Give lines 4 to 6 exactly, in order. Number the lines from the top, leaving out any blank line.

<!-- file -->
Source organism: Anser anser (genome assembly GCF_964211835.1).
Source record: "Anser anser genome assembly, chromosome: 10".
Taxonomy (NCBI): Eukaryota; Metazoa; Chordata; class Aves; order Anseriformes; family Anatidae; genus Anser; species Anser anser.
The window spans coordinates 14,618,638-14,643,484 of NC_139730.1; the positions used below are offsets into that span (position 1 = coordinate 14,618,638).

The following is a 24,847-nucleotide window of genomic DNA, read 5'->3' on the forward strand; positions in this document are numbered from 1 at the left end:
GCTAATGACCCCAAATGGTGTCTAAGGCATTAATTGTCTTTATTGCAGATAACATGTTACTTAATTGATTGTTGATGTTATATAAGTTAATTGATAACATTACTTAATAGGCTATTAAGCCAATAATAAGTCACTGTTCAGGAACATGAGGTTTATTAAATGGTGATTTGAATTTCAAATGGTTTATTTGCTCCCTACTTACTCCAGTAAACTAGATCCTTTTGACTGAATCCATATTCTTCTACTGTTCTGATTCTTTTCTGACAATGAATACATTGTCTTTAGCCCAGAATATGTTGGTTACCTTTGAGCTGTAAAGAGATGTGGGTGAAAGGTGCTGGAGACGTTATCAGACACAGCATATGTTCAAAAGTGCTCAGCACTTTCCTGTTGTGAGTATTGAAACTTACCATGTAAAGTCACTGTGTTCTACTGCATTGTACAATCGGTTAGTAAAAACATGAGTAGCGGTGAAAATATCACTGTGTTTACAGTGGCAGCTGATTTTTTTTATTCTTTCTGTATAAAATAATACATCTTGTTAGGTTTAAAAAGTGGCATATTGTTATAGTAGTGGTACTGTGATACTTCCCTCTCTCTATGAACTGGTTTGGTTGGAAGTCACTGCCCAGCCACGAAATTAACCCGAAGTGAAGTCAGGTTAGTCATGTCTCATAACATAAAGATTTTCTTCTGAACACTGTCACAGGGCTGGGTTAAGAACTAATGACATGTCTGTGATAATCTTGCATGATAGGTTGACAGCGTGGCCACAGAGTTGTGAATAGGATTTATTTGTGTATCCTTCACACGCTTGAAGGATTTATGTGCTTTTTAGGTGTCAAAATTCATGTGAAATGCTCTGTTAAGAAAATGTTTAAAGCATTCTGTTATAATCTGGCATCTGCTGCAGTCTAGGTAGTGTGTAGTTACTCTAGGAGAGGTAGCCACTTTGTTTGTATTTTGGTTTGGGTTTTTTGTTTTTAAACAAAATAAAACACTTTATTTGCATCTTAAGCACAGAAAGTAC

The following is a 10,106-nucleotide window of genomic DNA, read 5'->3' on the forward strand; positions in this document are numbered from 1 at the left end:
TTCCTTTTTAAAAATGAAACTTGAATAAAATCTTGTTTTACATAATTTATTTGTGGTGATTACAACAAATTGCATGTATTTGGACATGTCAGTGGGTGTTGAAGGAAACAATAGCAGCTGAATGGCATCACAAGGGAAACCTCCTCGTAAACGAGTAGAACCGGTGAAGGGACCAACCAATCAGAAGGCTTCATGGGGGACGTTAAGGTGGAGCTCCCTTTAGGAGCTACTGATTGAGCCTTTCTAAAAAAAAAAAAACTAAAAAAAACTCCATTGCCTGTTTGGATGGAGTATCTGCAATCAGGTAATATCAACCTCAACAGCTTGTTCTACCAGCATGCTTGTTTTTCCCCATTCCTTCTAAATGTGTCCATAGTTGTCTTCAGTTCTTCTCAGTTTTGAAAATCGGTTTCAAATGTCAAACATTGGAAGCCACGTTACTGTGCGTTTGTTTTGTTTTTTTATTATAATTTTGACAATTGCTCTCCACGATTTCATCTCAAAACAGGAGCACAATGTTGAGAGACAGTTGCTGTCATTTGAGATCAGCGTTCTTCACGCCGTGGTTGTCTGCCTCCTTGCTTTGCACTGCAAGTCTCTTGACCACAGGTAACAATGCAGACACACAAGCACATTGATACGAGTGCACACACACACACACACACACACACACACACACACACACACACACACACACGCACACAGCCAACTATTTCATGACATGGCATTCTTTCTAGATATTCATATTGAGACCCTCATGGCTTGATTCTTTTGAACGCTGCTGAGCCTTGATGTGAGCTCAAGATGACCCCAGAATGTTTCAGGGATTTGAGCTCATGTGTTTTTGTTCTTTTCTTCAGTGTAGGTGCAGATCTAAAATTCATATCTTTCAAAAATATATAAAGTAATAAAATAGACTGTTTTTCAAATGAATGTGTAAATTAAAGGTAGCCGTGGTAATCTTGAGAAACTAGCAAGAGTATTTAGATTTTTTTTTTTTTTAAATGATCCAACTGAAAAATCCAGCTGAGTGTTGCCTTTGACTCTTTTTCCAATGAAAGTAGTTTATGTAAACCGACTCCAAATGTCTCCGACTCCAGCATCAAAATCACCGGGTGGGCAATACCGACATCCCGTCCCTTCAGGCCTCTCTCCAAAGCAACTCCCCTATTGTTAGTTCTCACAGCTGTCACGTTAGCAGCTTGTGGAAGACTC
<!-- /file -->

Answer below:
The window spans coordinates 14,618,638-14,643,484 of NC_139730.1; the positions used below are offsets into that span (position 1 = coordinate 14,618,638).

The following is a 24,847-nucleotide window of genomic DNA, read 5'->3' on the forward strand; positions in this document are numbered from 1 at the left end:
GCTAATGACCCCAAATGGTGTCTAAGGCATTAATTGTCTTTATTGCAGATAACATGTTACTTAATTGATTGTTGATGTTATATAAGTTAATTGATAACATTACTTAATAGGCTATTAAGCCAATAATAAGTCACTGTTCAGGAACATGAGGTTTATTAAATGGTGATTTGAATTTCAAATGGTTTATTTGCTCCCTACTTACTCCAGTAAACTAGATCCTTTTGACTGAATCCATATTCTTCTACTGTTCTGATTCTTTTCTGACAATGAATACATTGTCTTTAGCCCAGAATATGTTGGTTACCTTTGAGCTGTAAAGAGATGTGGGTGAAAGGTGCTGGAGACGTTATCAGACACAGCATATGTTCAAAAGTGCTCAGCACTTTCCTGTTGTGAGTATTGAAACTTACCATGTAAAGTCACTGTGTTCTACTGCATTGTACAATCGGTTAGTAAAAACATGAGTAGCGGTGAAAATATCACTGTGTTTACAGTGGCAGCTGATTTTTTTTATTCTTTCTGTATAAAATAATACATCTTGTTAGGTTTAAAAAGTGGCATATTGTTATAGTAGTGGTACTGTGATACTTCCCTCTCTCTATGAACTGGTTTGGTTGGAAGTCACTGCCCAGCCACGAAATTAACCCGAAGTGAAGTCAGGTTAGTCATGTCTCATAACATAAAGATTTTCTTCTGAACACTGTCACAGGGCTGGGTTAAGAACTAATGACATGTCTGTGATAATCTTGCATGATAGGTTGACAGCGTGGCCACAGAGTTGTGAATAGGATTTATTTGTGTATCCTTCACACGCTTGAAGGATTTATGTGCTTTTTAGGTGTCAAAATTCATGTGAAATGCTCTGTTAAGAAAATGTTTAAAGCATTCTGTTATAATCTGGCATCTGCTGCAGTCTAGGTAGTGTGTAGTTACTCTAGGAGAGGTAGCCACTTTGTTTGTATTTTGGTTTGGGTTTTTTGTTTTTAAACAAAATAAAACACTTTATTTGCATCTTAAGCACAGAAAGTAC